Do you have a Reed 5T?

Who installed your Reed 5T on your turntable?

1D5A1C97-8E0A-4213-A175-627815FF5B48.jpeg
 
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Audire

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My experience of listening to music transcribed by the Grado Epoch3 cartridge on the Reed 5T tonearm in the amazing listening room of audioquattr in the Netherlands continues to haunt me (in a good way). I believe that when an audiophile has playback experiences of this nature one should pay attention to them and try to replicate that level of emotional engagement in one's own audio system.

Over the course of a wonderful and wide-ranging three hour discussion with Mark Doehmann a week ago I was reminded of how transcendent I felt was that cartridge/tonearm combination, especially on vocals. Mark loves the Schröder tonearms, and he loves the Reed tonearms as well.

But I am having trouble locating in the United States a dealer who actually has any experience, let alone repeated experience, installing the Reed 5T. Despite its universal reputation for utterly reliable, set-and-forget operation (my kind of component), to uninitiated eyes it looks like an absurdly complex contraption. If I order a Reed 5T I want it installed by somebody who has done it before.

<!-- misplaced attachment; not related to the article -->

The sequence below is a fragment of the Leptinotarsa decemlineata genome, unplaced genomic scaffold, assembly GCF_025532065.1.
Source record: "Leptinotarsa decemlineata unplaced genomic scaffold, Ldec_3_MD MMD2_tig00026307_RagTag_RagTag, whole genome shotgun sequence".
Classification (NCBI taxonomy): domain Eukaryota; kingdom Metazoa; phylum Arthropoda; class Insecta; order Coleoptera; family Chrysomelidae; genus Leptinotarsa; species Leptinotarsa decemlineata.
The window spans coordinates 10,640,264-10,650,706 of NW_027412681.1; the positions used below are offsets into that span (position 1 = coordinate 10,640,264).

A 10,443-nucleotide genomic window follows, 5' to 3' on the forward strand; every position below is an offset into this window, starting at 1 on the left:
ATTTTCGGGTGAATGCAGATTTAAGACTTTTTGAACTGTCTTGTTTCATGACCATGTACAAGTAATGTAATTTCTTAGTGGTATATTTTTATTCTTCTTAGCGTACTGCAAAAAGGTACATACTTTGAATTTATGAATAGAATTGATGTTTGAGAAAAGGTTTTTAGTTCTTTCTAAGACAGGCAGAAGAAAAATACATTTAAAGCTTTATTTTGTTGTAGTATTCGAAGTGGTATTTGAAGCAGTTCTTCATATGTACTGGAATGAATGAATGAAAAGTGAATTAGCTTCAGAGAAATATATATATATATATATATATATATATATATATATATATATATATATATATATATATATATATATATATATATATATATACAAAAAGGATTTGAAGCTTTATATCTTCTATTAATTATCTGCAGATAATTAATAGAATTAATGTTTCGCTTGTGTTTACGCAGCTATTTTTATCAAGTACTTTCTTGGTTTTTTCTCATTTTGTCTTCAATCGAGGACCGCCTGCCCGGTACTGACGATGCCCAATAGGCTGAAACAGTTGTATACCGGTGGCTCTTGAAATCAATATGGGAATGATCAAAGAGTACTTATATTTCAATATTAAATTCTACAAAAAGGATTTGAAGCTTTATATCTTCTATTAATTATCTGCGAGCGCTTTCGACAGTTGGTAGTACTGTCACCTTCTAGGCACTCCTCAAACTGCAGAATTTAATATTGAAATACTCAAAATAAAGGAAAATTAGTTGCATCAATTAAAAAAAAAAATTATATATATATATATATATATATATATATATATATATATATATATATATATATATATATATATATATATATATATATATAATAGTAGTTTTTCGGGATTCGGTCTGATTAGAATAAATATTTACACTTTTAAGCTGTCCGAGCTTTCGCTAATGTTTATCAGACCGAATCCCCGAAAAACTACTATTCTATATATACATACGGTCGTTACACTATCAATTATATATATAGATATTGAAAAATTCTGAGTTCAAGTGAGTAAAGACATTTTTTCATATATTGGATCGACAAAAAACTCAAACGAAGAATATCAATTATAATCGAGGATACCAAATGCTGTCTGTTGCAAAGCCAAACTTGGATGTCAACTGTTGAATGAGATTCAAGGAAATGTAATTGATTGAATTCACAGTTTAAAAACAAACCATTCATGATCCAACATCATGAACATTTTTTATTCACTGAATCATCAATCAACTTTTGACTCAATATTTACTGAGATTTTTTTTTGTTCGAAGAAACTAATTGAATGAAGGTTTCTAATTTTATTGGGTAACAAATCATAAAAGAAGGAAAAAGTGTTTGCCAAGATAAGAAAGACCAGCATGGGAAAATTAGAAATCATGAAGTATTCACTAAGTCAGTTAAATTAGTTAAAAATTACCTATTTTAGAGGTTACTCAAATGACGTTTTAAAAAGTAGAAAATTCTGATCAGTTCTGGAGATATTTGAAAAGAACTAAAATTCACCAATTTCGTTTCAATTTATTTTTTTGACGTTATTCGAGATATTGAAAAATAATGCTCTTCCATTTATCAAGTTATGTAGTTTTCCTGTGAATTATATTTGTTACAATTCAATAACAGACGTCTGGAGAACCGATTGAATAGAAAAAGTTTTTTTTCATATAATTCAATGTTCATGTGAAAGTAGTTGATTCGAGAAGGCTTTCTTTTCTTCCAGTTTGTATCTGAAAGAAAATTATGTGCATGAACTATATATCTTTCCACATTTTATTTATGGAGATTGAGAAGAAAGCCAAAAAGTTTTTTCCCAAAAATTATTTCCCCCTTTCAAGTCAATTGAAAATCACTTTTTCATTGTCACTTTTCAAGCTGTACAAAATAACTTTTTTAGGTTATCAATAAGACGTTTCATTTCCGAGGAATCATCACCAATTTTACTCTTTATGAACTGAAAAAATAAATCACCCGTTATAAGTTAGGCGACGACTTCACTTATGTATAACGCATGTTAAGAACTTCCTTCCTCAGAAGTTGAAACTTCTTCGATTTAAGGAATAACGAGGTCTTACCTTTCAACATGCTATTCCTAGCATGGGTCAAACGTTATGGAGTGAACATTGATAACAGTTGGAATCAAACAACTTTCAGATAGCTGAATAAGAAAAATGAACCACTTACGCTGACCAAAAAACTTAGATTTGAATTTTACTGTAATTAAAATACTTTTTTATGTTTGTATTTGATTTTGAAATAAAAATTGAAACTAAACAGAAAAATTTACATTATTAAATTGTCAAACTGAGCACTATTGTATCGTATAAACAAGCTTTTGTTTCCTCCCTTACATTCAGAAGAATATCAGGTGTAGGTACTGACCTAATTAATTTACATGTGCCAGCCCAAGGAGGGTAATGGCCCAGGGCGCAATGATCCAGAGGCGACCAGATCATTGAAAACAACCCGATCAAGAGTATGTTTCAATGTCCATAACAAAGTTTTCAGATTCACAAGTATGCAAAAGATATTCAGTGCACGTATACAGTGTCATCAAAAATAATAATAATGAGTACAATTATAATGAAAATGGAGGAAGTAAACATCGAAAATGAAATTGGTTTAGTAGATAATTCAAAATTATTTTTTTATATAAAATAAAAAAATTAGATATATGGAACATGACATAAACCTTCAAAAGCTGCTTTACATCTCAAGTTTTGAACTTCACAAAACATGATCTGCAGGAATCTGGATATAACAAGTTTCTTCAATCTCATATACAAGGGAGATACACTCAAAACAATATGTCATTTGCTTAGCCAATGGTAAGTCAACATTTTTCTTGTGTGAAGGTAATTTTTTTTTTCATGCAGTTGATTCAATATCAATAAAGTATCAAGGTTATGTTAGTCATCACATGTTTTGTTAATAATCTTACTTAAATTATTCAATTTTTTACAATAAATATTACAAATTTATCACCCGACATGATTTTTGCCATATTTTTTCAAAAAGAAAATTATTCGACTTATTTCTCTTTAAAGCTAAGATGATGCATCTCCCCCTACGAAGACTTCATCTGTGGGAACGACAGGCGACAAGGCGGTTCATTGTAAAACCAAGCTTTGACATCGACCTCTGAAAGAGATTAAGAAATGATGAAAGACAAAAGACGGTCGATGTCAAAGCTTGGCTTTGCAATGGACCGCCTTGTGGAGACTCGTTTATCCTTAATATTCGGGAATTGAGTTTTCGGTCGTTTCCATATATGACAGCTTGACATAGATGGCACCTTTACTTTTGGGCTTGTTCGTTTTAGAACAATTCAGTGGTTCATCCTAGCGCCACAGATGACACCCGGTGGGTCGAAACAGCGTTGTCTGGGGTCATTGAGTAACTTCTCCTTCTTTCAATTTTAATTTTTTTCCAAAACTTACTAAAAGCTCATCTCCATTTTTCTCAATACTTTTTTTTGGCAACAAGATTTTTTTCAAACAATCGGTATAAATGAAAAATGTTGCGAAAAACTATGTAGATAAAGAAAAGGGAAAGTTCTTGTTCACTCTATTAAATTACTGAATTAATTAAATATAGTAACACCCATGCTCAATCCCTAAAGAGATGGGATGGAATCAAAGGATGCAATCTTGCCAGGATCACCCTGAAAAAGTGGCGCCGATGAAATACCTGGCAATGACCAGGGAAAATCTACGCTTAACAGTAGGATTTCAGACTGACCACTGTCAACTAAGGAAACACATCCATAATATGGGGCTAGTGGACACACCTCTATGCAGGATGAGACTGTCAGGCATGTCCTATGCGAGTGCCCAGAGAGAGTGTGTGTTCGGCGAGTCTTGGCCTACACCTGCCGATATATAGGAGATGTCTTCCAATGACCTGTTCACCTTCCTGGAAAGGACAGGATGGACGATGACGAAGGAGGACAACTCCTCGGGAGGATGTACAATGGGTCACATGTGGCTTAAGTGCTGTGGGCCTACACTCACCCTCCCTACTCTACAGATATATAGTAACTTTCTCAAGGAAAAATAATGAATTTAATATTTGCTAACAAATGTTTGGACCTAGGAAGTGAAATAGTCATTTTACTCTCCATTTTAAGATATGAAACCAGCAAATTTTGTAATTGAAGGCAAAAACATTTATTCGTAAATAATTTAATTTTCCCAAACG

I remember Michael Fremer's funny but worrisome comment in his review of the 5T regarding its installation:

I have quite a lot of experience setting up tonearms, but setting this one up was an exercise in frustration, for reasons partly but not entirely my fault. Even under the best of circumstances, even the most experienced analog fans are likely to find the 5T's setup challenging. Designer Vidmantas Triukas, who is obviously a genius, apparently thinks all his buyers are geniuses as well.